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The theory that faith and family values, red-state style, were the determining factors in the 2004 election may be overly simplistic, but local lawyer turned radio personality Dan Caplis detects plenty of merit in it. "What we're seeing now has been in the works for a while, and it's seismic," he says. "It's dramatically changed the political landscape and will continue to do so, because it's not as flimsy as partisan politics. It's here to stay."
So, Caplis hopes, is the program he and fellow attorney Craig Silverman share weekdays from 3 to 7 p.m. on Clear Channel-owned KHOW, and early indications are positive. The outlet's afternoon-drive slot has underperformed ever since yakker Jay Marvin split during the summer of 1999; Reggie Rivers, syndicated screwball Phil Hendrie and the odd couple of Scott Redmond and Bob Newman failed to generate the sort of numbers management expected. However, Caplis and Silverman, who debuted on KHOW in September, have at least temporarily reversed this trend, according to the just-issued fall Arbitron survey, which covers most of their first three months. The associates' ratings among men between 25 and 54 -- KHOW's target age range -- are double those from a year earlier, and more women in this bracket listened as well.
Additionally, Caplis and Silverman have proven adept at fueling controversies, which generates the kind of publicity that feeds on itself. Their first big score revolved around the "Merry Christmas" sign on Denver's City and County Building. After Caplis portrayed Mayor John Hickenlooper's seemingly benign interest in replacing these words with "Happy Holidays" as an insidious attack on Christians everywhere, many church-goers reacted with resentment -- and their anger swelled days later, when Pastor George Morrison complained that Arvada's Faith Bible Chapel had been prevented from entering a religious float in the annual Parade of Lights. The stories soon went national, and if they irritated many secularists, who saw them as overinflated culture-war diversions, they demonstrated how in tune Caplis is with the current zeitgeist.
Then, on January 28, during a remote from the University of Colorado at Boulder campus, Caplis and Silverman landed the first live radio interview with CU professor Ward Churchill since news broke about an essay in which Churchill likened 9/11 victims to "little Eichmanns." The two can't be credited with bringing these remarks to the attention of publications such as the New York Times. But it's likely that their brutal tag-teaming of Churchill helped inspire CU regents to schedule a February 3 meeting to deal with the flap, and perhaps even hastened the prof's resignation as chairman of the university's ethnic-studies program.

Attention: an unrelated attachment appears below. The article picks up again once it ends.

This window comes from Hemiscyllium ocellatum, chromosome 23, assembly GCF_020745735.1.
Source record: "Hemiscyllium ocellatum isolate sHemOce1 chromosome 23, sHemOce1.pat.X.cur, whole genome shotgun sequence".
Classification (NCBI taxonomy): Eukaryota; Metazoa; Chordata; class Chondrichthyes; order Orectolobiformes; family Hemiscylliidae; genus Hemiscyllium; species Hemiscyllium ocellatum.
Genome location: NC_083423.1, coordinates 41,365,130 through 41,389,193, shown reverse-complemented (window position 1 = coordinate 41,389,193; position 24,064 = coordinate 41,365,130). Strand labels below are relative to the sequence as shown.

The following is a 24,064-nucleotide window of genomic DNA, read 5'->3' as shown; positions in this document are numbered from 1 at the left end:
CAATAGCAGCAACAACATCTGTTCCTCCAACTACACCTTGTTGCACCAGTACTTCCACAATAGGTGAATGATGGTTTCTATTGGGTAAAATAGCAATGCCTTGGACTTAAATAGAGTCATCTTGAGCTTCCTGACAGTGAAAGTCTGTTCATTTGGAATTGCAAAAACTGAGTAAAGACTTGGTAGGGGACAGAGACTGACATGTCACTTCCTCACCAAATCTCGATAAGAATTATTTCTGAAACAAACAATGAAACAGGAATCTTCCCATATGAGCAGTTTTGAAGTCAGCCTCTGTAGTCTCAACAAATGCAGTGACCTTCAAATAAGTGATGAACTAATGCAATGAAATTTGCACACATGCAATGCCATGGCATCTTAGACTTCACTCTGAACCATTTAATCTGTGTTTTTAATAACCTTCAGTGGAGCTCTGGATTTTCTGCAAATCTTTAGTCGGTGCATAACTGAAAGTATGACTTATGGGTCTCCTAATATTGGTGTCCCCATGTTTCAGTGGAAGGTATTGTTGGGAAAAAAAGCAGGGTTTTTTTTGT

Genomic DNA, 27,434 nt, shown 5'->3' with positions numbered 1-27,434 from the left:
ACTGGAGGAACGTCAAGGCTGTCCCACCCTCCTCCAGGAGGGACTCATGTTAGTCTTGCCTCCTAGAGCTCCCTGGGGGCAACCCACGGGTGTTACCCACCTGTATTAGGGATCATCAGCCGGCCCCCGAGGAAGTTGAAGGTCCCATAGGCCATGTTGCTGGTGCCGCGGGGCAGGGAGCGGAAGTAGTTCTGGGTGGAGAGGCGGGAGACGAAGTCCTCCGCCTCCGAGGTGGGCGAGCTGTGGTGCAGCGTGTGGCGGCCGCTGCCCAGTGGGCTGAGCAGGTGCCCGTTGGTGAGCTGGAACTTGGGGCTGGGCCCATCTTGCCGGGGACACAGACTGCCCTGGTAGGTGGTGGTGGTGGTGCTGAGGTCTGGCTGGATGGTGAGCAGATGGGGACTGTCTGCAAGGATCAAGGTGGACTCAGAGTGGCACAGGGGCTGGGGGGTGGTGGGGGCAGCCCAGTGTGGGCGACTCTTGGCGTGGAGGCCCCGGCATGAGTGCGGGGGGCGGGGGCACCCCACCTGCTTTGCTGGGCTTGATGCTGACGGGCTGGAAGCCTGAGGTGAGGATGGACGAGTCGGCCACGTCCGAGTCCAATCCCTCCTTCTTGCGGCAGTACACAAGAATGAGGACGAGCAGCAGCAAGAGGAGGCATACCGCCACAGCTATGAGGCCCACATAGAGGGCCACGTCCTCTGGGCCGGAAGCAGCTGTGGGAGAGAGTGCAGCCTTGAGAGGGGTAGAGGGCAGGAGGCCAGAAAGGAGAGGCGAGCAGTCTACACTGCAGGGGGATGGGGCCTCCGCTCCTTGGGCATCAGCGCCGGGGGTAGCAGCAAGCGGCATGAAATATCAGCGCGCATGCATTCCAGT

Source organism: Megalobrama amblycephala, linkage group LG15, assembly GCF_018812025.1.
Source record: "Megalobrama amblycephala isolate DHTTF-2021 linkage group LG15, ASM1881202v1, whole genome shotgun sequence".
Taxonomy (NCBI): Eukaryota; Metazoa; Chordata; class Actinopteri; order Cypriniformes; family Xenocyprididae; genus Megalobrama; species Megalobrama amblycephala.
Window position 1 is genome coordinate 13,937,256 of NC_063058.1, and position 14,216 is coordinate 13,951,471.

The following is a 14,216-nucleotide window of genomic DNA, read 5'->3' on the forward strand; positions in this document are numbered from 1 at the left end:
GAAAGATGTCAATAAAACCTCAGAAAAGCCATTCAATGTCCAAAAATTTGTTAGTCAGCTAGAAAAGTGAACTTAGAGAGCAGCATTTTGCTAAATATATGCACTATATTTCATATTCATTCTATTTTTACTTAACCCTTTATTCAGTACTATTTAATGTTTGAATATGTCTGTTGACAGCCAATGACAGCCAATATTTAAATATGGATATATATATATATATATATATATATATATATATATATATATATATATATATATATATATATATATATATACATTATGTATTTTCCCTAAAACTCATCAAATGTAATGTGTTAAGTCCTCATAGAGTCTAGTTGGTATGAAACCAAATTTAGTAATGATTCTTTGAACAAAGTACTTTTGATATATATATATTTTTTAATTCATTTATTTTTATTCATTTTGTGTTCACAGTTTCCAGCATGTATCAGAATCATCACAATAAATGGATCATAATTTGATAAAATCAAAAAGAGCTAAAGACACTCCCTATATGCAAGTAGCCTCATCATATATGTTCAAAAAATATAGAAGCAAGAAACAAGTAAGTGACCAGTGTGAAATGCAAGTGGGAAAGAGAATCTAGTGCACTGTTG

Caplis trusts that he's in the right medium to make things happen. "Talk radio is a real privilege, because, to my mind, it's the best opportunity out there to try and affect public opinion," he says. "You can lay facts out there for people to consider and, hopefully, change the world in some small way."
Born in Chicago to a left-leaning cop and his homemaker wife, Caplis attended a seminary during his teens and seriously considered joining the priesthood before enrolling at CU. There he was bitten by the political bug, rising to the office of student-body president during the late '70s -- but when he ran for the state Senate as a Democrat a few years later, "I got killed for my pro-life stand." The experience convinced him that a career as a lawyer was a better fit for him, but he also had an interest in the media, and in 1989, when Channel 4 asked him to serve as a part-time legal commentator, he eagerly signed up. The opportunity not only brought him into contact with then-anchor Aimee Sporer, whom he subsequently married, but it led to further assignments on KOA and the former KTLK, which now broadcasts Air America. During the latter signal's coverage of the O.J. Simpson trial, Caplis first worked with Silverman, then a deputy district attorney. "I've always been a big fan of Dan Caplis," Silverman says. Their compatibility was a major incentive for him to accept KHOW's offer to join Caplis on a regular basis, as was a generous salary offer and enough flexibility that he, like his cohort, can keep his private law practice going.
Both men say they try to split airtime evenly, but as a practical matter, Caplis is the more equal of the two. Kris Olinger, director of AM programming for Clear Channel-Denver, says Caplis was put in charge of "driving" the show -- managing the clock, determining when a call is over -- because of his longer radio experience, and that makes his role more dominant. Furthermore, Silverman, a self-proclaimed moderate, likes to let Caplis offer his take on a subject before responding; as he puts it, "I prefer counter-punching." This system gives Caplis a chance to push his pet themes, particularly his opposition to abortion. Caplis acknowledges that even conservative media icons such as Rush Limbaugh sidestep the issue, seeing it as "an absolute turnoff, a ratings killer." The reason, Olinger believes, is because "the arguments don't change, so if you're not careful, you're doing the same show over and over."